100 houses allocated to victims of the Group Areas Act
The view from the ruins of Luyolo township in Simon’s Town where people were forcibly removed in the 1960s. Photo: Lucas Nowicki
The street in Gugulethu where the Luyolo community was moved to in 1965, and where many descendants still live today. Photo: Lucas Nowicki
- 60 years after they were forcibly removed to Gugulethu by the apartheid regime, families are returning to Simon’s Town.
- About 100 land claimants will receive RDP houses in the Dido Valley Housing Project.
- However, about 773 Luyolo township claimants have accepted compensation instead of land over the years.
Broadhurst Cona was 18 when he and his family were forcibly removed under apartheid’s Group Areas Act from their home in Luyolo Location, Simon’s Town, in January 1966.
“It was the end of the world for us,” says Cona. “We never even knew where we were going.”
Each day about 20 families, with all the belongings they could fit, were moved by truck. Cona and his family were one of the last to lose their homes.
The trucks took them from the slopes of Simon’s Town overlooking the sea to a barren street in Gugulethu, where the families were provided with small, two-bedroom houses. Many of the Luyolo community and their descendants still stay in these houses.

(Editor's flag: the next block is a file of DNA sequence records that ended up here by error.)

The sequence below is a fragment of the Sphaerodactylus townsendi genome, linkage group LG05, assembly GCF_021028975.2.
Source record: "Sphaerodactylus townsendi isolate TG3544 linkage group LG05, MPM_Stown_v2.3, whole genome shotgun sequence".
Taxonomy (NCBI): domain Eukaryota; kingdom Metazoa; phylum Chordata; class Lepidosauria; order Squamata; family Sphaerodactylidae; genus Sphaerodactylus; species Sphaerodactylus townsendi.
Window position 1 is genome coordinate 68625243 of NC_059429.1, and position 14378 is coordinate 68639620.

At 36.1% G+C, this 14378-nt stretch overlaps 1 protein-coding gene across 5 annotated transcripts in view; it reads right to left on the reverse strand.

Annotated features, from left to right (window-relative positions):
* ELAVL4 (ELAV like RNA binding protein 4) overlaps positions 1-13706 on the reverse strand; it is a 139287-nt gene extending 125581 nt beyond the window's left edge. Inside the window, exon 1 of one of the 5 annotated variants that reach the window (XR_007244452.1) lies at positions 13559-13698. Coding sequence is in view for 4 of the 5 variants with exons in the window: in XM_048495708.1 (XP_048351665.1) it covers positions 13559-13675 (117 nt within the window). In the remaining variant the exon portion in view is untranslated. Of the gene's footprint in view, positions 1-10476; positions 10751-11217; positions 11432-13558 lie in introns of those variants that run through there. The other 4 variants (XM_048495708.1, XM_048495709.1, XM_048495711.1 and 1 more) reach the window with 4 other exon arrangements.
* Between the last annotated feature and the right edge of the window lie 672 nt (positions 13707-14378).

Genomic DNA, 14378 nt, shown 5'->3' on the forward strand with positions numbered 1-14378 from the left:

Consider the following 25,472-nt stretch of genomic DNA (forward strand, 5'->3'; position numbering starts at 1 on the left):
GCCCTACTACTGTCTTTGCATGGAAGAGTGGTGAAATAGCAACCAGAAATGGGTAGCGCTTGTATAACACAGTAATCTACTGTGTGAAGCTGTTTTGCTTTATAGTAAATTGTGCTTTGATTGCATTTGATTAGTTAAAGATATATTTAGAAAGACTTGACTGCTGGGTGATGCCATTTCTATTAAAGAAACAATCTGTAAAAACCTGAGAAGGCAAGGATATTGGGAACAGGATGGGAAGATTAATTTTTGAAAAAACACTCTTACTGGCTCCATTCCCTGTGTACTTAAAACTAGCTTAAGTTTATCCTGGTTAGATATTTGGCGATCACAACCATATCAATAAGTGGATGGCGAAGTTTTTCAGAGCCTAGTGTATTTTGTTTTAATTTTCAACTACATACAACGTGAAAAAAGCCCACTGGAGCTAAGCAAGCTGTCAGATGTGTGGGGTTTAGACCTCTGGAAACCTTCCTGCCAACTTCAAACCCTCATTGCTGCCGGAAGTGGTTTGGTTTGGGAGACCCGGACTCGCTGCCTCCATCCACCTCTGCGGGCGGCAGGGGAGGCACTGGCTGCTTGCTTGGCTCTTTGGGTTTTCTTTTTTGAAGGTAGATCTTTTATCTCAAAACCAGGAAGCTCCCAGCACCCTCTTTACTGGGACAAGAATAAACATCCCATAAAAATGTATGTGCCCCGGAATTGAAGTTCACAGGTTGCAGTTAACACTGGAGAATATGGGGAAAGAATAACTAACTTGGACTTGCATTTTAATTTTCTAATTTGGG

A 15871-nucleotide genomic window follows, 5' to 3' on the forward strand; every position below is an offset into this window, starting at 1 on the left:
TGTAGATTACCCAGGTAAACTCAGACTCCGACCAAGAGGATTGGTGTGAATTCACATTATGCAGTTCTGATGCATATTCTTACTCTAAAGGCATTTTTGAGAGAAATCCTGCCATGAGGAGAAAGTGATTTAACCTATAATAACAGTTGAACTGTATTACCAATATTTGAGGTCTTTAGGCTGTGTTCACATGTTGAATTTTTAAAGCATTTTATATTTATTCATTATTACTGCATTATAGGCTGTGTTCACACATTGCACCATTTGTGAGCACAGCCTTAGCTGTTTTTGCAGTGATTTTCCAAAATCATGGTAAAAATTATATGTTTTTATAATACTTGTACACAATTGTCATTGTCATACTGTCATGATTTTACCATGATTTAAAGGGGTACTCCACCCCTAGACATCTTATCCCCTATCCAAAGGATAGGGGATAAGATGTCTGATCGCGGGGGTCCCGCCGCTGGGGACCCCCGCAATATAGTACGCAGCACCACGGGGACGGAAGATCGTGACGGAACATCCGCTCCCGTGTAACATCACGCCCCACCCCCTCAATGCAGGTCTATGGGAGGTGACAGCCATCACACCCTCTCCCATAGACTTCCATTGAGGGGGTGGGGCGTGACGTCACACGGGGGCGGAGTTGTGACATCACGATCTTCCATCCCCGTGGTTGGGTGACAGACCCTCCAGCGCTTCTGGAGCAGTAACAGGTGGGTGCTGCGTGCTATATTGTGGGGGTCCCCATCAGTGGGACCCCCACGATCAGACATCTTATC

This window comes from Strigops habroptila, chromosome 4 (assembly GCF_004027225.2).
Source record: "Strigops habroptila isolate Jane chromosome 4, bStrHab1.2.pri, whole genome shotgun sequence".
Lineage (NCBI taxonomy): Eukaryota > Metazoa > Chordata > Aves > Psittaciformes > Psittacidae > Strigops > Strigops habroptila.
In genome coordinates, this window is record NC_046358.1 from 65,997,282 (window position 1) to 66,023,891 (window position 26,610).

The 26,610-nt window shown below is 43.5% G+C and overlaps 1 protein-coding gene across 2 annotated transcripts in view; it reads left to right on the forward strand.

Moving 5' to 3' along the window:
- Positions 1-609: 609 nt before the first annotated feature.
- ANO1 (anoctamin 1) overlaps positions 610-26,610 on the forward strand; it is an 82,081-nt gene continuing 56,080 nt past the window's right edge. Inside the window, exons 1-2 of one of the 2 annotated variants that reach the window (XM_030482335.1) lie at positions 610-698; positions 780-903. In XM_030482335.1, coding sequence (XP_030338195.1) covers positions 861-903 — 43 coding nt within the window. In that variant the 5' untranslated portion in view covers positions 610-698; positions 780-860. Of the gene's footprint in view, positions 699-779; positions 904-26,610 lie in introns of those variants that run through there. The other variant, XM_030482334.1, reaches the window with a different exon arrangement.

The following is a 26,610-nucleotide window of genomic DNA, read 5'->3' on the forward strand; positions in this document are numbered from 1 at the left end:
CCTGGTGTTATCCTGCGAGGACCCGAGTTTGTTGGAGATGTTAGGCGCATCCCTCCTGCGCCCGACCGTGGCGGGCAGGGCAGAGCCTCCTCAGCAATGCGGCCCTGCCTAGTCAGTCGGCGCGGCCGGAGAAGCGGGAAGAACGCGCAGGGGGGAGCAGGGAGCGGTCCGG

Now, nearly 60 years later, Cona, who is 75, is set to be a beneficiary of the Luyolo Land restitution claim, which forms part of the Dido Valley Housing Project behind Anchor Bay Mall in Simon’s Town. The housing project will have 600 units, 500 for residents from the Redhill informal settlement and 100 for the Luyolo land claimants.
Mayco Member for Human Settlements Malusi Booi said that if all goes according to plan the first units should be handed over to Luyolo claimants in March or April this year.
The first 33 Redhill units have already been completed and will be handed over once electrification is done, said Booi.
One of the houses for a Luyolo land claimant being built, taken in December 2022. Photo: Lucas Nowicki
Luyolo was a small vibrant township formed on the mountain slopes at Simon’s Town in 1901 by labourers brought from the Eastern Cape to work on extending the railway line from Kalk Bay to Simon’s Town. After the railroad was completed, many workers remained and found work at the dockyard in the Simon’s Town naval base.
At the time of the forced removals, Luyolo had about 1,500 predominantly African residents.
Lungiswa Somlota, secretary of the Luyolo Land Restitution Committee, was born two years after her parents were forcibly removed from Luyolo in 1965.
“They were forced to relocate, but they couldn’t leave their jobs as they had to put food on the table,” says Somlota.
Her father continued working at the naval dockyard, waking up at 4am to take the bus to Simon’s Town from Gugulethu. She grew up hearing the stories of Luyolo community life.
“The community lived as one big family. No one would go to bed on an empty stomach. There was self-reliance. People could go and fish,” says Somlota.
Broadhurst Cona looks out at the Dido Valley housing project with its view of False Bay. Photo: Lucas Nowicki
Cona grew up next to the sea as a young child and fell in love with long distance swimming. However, after being forcibly relocated to Gugulethu, he had nowhere close by to go and swim.